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WesternSFA


Bannerless
by Carrie Vaughn
Mariner Books, $14.99 TPB, 274 pp
Published: July 2017

This is a very quiet and subtle story.  Enid lives in a post-apocalyptic world where environmental conditions are still the biggest challenge to life - something that is beginning to seem more and more possible these days. She is a sort of regional investigator called in when the town or croft cannot police themselves or solve a problem.  Murder is all but unheard-of so when she and her partner Tomas are called to investigate a death, initial information does suggest an accident.   But there are several niggling problems for Enid and Tomas.  First and foremost is why one of the three town elders felt the need to call in an investigator.  This made Enid look a bit more closely at both the scene of the death and the town itself.  It soon became apparent that someone else had been there when the fellow died.  It was also abundantly clear that the unfortunate man was a loner and disliked by most of the town although he was useful and kept to himself.  But still Enid couldn’t be sure until the ranking elder in the town tried to bribe her.  The bribe was an offer for Enid to stay in town and be allowed to bear a baby.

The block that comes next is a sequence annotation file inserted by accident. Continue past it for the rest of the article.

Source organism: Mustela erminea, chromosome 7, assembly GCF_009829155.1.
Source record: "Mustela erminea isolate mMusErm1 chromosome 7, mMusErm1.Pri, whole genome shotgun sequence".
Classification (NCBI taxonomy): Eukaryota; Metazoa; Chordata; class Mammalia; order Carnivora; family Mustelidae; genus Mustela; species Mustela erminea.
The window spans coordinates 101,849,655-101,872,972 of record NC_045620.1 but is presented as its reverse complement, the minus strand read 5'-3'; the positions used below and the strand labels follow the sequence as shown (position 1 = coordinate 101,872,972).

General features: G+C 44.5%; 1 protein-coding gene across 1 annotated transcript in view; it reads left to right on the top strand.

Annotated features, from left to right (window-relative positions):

In this world, resources are carefully husbanded so as not to repeat the mistakes of their ancestors; making population control a mainstay of their culture.  A family unit must prove capable of supporting another mouth to feed without overusing local resources; a very careful balance.  Making a baby without permission is a heinous crime.  So, while Enid knew the elder himself had not caused or contributed to the death, he was certainly protecting someone or something.

The other problem, for Enid, was the unexpected presence of her first love, Dak.  Dak was a wanderer and he and Enid had broken off their relationship many years earlier when Enid realized how much more she needed family.  But here he was, bringing back old memories.  The book bounces delightfully between the present and Enid’s past illustrating the culture and importance of maintaining society’s rules.  The book is really about Enid’s perceptions and I loved it.  Her voice was so clear and she was so vivid.  And the resolution, of course, hovered around those very societal rules.  A very satisfying read.   ~~ Catherine Book

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